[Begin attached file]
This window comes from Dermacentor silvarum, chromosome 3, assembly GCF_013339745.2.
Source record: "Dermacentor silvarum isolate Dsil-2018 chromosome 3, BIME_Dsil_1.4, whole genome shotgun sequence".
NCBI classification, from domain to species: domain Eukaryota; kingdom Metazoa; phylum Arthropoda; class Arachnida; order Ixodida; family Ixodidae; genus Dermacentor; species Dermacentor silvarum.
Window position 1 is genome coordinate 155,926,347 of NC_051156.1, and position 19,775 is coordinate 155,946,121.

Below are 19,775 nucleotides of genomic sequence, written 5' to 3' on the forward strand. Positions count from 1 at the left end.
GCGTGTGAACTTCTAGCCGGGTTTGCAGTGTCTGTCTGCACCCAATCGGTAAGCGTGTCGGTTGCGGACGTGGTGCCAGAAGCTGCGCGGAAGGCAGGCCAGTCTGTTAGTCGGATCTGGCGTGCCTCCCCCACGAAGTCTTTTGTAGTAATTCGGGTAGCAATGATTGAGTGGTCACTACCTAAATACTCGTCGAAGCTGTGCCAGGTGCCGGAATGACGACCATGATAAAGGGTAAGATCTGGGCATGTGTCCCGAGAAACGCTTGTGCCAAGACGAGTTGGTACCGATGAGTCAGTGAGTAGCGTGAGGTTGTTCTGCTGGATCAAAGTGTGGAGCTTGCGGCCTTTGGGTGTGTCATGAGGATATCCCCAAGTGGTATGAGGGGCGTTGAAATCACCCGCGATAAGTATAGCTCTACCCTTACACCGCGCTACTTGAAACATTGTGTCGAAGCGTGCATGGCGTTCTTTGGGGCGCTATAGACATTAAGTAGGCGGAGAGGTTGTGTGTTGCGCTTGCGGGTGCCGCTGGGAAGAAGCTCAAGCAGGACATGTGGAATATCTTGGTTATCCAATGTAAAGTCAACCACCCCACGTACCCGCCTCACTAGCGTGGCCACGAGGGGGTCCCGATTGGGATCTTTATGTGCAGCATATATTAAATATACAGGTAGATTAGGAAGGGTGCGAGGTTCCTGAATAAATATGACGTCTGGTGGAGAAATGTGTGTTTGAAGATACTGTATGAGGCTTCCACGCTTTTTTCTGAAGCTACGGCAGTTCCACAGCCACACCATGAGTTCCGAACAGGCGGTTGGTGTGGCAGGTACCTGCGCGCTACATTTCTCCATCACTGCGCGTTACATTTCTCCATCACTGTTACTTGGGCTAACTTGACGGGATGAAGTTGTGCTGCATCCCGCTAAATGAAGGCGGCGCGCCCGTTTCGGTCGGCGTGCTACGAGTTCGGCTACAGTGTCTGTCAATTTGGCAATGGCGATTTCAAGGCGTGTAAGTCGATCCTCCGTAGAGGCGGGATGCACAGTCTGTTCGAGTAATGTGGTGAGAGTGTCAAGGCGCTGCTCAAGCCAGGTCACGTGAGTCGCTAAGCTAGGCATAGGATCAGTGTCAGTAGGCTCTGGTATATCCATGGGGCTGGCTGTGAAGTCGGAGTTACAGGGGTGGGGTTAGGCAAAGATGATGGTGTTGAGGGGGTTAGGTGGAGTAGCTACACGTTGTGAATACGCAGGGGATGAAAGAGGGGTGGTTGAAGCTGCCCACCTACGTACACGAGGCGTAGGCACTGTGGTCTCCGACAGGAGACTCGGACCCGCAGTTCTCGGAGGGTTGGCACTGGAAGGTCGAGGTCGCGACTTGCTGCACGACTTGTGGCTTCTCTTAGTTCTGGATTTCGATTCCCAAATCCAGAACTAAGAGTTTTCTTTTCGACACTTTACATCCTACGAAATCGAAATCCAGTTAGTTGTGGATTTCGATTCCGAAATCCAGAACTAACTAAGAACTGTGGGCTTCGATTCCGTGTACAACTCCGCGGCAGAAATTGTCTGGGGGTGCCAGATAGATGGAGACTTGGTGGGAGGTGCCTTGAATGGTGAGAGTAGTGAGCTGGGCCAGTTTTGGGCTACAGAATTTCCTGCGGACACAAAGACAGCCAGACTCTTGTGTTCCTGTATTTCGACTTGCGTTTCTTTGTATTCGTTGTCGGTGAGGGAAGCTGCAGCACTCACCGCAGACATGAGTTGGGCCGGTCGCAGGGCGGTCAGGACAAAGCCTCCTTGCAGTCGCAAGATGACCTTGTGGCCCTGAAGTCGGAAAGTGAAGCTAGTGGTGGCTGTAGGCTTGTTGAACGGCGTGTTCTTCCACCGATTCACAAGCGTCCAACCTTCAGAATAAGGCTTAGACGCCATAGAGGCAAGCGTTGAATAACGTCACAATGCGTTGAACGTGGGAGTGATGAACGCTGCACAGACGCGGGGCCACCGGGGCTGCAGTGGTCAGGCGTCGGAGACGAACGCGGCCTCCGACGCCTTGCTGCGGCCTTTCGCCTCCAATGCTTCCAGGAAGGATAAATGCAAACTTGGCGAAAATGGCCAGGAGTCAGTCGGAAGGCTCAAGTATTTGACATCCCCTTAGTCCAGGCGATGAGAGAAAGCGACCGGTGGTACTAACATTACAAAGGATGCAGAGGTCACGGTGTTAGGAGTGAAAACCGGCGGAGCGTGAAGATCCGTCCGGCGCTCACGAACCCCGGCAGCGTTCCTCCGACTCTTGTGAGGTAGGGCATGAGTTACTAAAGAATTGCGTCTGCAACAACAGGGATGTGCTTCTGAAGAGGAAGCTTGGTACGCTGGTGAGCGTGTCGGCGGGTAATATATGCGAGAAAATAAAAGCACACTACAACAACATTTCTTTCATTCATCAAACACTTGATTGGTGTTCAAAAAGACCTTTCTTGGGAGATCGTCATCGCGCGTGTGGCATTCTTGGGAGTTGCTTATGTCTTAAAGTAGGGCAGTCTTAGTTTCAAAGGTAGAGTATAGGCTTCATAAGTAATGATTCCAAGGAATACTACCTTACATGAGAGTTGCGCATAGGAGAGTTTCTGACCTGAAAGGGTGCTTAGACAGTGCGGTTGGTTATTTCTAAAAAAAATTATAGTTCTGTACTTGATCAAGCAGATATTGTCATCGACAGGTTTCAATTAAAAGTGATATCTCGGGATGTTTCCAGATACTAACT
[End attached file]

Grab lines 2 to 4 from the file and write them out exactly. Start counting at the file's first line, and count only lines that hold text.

Source record: "Dermacentor silvarum isolate Dsil-2018 chromosome 3, BIME_Dsil_1.4, whole genome shotgun sequence".
NCBI classification, from domain to species: domain Eukaryota; kingdom Metazoa; phylum Arthropoda; class Arachnida; order Ixodida; family Ixodidae; genus Dermacentor; species Dermacentor silvarum.
Window position 1 is genome coordinate 155,926,347 of NC_051156.1, and position 19,775 is coordinate 155,946,121.